What is interesting is all of these three people that are given as proof of underlying primitivism in "ultra-left" were invariancist, or simply, they did not show any sign of reference to any theory of historical development of capitalism -at least I think so. Their a-historical voluntarism fit very well to the "death of universal-historical subject" theme... Just as the ex-maoist post-structuralists who previously supporterd self appointed armed groups and thought "the power is on the edge of the gun"...

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Oct 13 2009 23:23

Yeah, the death of the world-historical subject is the crux of Camatte's argument. Also "post Ultra-Leftists" posit that "communism" is possible at any moment, that it doesn't require the full development of productive forces. That's what Perlman's "Against His-Story, Against Leviathan" illustrates.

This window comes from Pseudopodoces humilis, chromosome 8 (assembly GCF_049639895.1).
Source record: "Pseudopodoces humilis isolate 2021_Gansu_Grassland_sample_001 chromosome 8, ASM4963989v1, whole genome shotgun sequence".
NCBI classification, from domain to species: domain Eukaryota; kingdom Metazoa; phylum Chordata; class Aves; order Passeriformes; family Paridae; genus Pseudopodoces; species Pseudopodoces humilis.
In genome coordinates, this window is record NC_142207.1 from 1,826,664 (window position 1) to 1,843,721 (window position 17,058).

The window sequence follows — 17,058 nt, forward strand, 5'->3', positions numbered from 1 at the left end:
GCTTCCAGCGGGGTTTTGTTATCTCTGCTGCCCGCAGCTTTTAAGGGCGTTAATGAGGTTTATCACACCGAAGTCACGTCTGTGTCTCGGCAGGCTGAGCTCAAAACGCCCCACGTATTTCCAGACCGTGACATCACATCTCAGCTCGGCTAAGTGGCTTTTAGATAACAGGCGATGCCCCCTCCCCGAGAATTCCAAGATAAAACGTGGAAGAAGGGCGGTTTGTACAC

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klas batalo
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Oct 14 2009 00:32

this is all very interesting!

Alaric Malgraith's picture
Alaric Malgraith
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Oct 14 2009 03:18

I think the real question is, how do we rewild the ICC?

JM
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Oct 14 2009 04:46

Unions: Some truths about the representation of the working class

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Oct 14 2009 07:27

Fundamental Principles of Communist Production and Distribution. (sort of)

Group of International Communists.1930.

Also both already on Libcom:

Outside and Against the Unions.
and
Goodbye to the Unions. in which Cajo Brendel quotes William Morris:

[unions don't] 'represent the whole class of workers as working men but rather are charged with the office of keeping the human part of the capitalists' machinery in good working order and freeing it from any grit of discontent'.